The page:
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[Home] [Profiles 103 Sqn A to M] [Jimmy W Birchall and crew 103 Sqn]

F/O Jimmy W Birchall RAFVR and crew – 103 Squadron – RAF Elsham Wolds – 1944

Failed to Return – 22/23rd April 1944 – Avro Lancaster I – ME741 – Op Dusseldorf.

The original captain of this crew was F/O Jock Miller and they were posted to 103 Squadron at RAF Elsham Wolds on the 24th February 1944. Miller was lost on his “Second Dickie “ trip with Bill Eddy's crew to Augsburg in late February 1944. They were now without a pilot or a “Headless crew” as it was known. However Jimmy Birchall took this crew over. Birchall had been wounded whilst serving with another Squadron sometime before and was transferred to 103 Squadron to complete his tour. They were lost on their 7th operation together. See below :-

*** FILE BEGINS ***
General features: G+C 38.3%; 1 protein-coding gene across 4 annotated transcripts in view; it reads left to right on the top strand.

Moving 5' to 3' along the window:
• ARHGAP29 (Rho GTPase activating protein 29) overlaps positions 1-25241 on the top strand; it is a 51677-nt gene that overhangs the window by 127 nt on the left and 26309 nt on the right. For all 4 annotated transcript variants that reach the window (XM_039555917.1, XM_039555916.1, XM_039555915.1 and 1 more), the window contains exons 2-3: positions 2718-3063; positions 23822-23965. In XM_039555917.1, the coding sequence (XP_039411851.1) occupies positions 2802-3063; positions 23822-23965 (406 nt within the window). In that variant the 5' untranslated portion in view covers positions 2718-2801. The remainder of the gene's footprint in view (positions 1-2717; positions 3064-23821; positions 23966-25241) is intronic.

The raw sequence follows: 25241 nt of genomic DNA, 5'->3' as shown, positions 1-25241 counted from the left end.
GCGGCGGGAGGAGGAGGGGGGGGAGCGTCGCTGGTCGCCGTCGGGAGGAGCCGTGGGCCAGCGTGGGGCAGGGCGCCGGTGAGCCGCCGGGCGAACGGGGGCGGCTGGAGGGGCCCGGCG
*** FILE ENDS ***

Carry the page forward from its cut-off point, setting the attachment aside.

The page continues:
26-Mar-44 – Essen – Lancaster – JB736 – P/O JW Birchall - Combat with night fighter. Evaded

30-Mar-44 – Nuremberg – Lancaster – ND700 – F/O JW Birchall - Combat with night fighter. Evaded

10-Apr-44 – Aulnoye – Lancaster – ME673 – F/O JW Birchall

11-Apr-44 – Aachen – Lancaster – JB655 – F/O JW Birchall

18-Apr-44 – Rouen – Lancaster – ME741 – F/O JW Birchall

20-Apr-44 – Cologne – Lancaster – ME741 – F/O JW Birchall

22-Apr-44 – Dusseldorf – Lancaster – ME741 – F/O JW Birchall – FTR - Flak victim. Abandoned over target.


103 Squadron Warren

F/O Jimmy W Birchall RAFVR – 103 Sqn – POW – Camp L3 – POW no N/K

Sgt DJ Hill RAFVR – 103 Sqn – POW injured – L6/L4 3599

F/S D Mitchell RAFVR – 103 Sqn – POW – Camp L6/357 - POW no 3587

F/S J Hill DFM RAFVR – 103 Sqn – POW – Camp N/K - POW no N/K

F/S W Meadows RAFVR – 103 Sqn – POW  - Camp L6/357 - POW no 3582

Sgt TW Wetton RAFVR – 103 Sqn – POW - Camp L6/357 - POW no 3581

Sgt Bernard W Warren RAFVR ( pictured above ) – 103 Sqn – POW - Camp L6/357 - POW no 3582


22-Apr-44 – Dusseldorf